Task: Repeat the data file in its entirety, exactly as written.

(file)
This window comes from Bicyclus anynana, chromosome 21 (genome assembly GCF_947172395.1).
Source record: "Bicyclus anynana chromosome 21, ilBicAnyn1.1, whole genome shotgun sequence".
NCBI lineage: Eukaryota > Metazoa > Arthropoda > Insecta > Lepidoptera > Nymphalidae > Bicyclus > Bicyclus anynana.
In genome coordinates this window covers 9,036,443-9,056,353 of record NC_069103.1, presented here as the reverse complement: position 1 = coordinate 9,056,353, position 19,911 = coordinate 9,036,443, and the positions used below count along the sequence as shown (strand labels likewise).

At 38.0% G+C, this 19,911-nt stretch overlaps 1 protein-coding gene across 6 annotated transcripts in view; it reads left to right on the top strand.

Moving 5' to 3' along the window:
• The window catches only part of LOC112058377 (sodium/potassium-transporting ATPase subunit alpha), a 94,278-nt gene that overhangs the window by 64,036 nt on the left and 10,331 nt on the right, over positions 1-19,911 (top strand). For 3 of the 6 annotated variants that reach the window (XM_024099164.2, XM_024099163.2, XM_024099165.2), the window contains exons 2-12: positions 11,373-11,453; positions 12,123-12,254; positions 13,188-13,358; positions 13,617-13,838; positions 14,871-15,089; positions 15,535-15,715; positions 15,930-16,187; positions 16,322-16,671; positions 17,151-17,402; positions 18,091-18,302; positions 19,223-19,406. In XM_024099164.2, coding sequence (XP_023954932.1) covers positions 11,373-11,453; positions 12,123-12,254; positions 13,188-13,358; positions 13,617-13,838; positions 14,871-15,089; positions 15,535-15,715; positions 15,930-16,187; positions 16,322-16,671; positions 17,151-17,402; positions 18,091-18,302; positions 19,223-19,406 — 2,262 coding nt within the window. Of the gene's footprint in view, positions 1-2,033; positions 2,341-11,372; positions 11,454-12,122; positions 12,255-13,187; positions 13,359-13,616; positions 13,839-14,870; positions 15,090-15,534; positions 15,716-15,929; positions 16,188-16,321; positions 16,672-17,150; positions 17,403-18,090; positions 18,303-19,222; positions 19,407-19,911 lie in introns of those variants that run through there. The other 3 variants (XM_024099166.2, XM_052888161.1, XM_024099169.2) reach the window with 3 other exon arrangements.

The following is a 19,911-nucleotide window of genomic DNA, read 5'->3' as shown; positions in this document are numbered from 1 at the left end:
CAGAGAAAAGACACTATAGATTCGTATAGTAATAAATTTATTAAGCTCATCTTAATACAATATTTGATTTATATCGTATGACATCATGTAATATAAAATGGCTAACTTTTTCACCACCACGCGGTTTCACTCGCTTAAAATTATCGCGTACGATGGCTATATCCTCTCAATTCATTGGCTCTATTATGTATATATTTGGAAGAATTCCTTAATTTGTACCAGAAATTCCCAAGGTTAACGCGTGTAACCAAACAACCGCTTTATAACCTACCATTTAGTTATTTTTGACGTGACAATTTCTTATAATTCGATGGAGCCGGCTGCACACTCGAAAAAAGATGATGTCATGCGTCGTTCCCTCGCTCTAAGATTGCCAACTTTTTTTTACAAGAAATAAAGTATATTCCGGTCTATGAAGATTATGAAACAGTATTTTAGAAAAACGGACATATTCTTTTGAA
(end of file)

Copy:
This window comes from Bicyclus anynana, chromosome 21 (genome assembly GCF_947172395.1).
Source record: "Bicyclus anynana chromosome 21, ilBicAnyn1.1, whole genome shotgun sequence".
NCBI lineage: Eukaryota > Metazoa > Arthropoda > Insecta > Lepidoptera > Nymphalidae > Bicyclus > Bicyclus anynana.
In genome coordinates this window covers 9,036,443-9,056,353 of record NC_069103.1, presented here as the reverse complement: position 1 = coordinate 9,056,353, position 19,911 = coordinate 9,036,443, and the positions used below count along the sequence as shown (strand labels likewise).

At 38.0% G+C, this 19,911-nt stretch overlaps 1 protein-coding gene across 6 annotated transcripts in view; it reads left to right on the top strand.

Moving 5' to 3' along the window:
• The window catches only part of LOC112058377 (sodium/potassium-transporting ATPase subunit alpha), a 94,278-nt gene that overhangs the window by 64,036 nt on the left and 10,331 nt on the right, over positions 1-19,911 (top strand). For 3 of the 6 annotated variants that reach the window (XM_024099164.2, XM_024099163.2, XM_024099165.2), the window contains exons 2-12: positions 11,373-11,453; positions 12,123-12,254; positions 13,188-13,358; positions 13,617-13,838; positions 14,871-15,089; positions 15,535-15,715; positions 15,930-16,187; positions 16,322-16,671; positions 17,151-17,402; positions 18,091-18,302; positions 19,223-19,406. In XM_024099164.2, coding sequence (XP_023954932.1) covers positions 11,373-11,453; positions 12,123-12,254; positions 13,188-13,358; positions 13,617-13,838; positions 14,871-15,089; positions 15,535-15,715; positions 15,930-16,187; positions 16,322-16,671; positions 17,151-17,402; positions 18,091-18,302; positions 19,223-19,406 — 2,262 coding nt within the window. Of the gene's footprint in view, positions 1-2,033; positions 2,341-11,372; positions 11,454-12,122; positions 12,255-13,187; positions 13,359-13,616; positions 13,839-14,870; positions 15,090-15,534; positions 15,716-15,929; positions 16,188-16,321; positions 16,672-17,150; positions 17,403-18,090; positions 18,303-19,222; positions 19,407-19,911 lie in introns of those variants that run through there. The other 3 variants (XM_024099166.2, XM_052888161.1, XM_024099169.2) reach the window with 3 other exon arrangements.

The following is a 19,911-nucleotide window of genomic DNA, read 5'->3' as shown; positions in this document are numbered from 1 at the left end:
CAGAGAAAAGACACTATAGATTCGTATAGTAATAAATTTATTAAGCTCATCTTAATACAATATTTGATTTATATCGTATGACATCATGTAATATAAAATGGCTAACTTTTTCACCACCACGCGGTTTCACTCGCTTAAAATTATCGCGTACGATGGCTATATCCTCTCAATTCATTGGCTCTATTATGTATATATTTGGAAGAATTCCTTAATTTGTACCAGAAATTCCCAAGGTTAACGCGTGTAACCAAACAACCGCTTTATAACCTACCATTTAGTTATTTTTGACGTGACAATTTCTTATAATTCGATGGAGCCGGCTGCACACTCGAAAAAAGATGATGTCATGCGTCGTTCCCTCGCTCTAAGATTGCCAACTTTTTTTTACAAGAAATAAAGTATATTCCGGTCTATGAAGATTATGAAACAGTATTTTAGAAAAACGGACATATTCTTTTGAA